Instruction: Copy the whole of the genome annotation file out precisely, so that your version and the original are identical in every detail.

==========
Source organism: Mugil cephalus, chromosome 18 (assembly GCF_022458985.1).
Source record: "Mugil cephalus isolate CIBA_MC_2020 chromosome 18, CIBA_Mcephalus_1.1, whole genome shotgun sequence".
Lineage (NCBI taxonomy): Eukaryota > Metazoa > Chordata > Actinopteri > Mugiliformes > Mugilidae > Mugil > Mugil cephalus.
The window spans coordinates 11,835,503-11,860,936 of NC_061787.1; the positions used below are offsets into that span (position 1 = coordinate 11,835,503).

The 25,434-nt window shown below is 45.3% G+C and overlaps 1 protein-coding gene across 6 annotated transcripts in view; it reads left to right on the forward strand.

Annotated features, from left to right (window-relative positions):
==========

Source organism: Mugil cephalus, chromosome 18 (assembly GCF_022458985.1).
Source record: "Mugil cephalus isolate CIBA_MC_2020 chromosome 18, CIBA_Mcephalus_1.1, whole genome shotgun sequence".
Lineage (NCBI taxonomy): Eukaryota > Metazoa > Chordata > Actinopteri > Mugiliformes > Mugilidae > Mugil > Mugil cephalus.
The window spans coordinates 11,835,503-11,860,936 of NC_061787.1; the positions used below are offsets into that span (position 1 = coordinate 11,835,503).

The 25,434-nt window shown below is 45.3% G+C and overlaps 1 protein-coding gene across 6 annotated transcripts in view; it reads left to right on the forward strand.

Annotated features, from left to right (window-relative positions):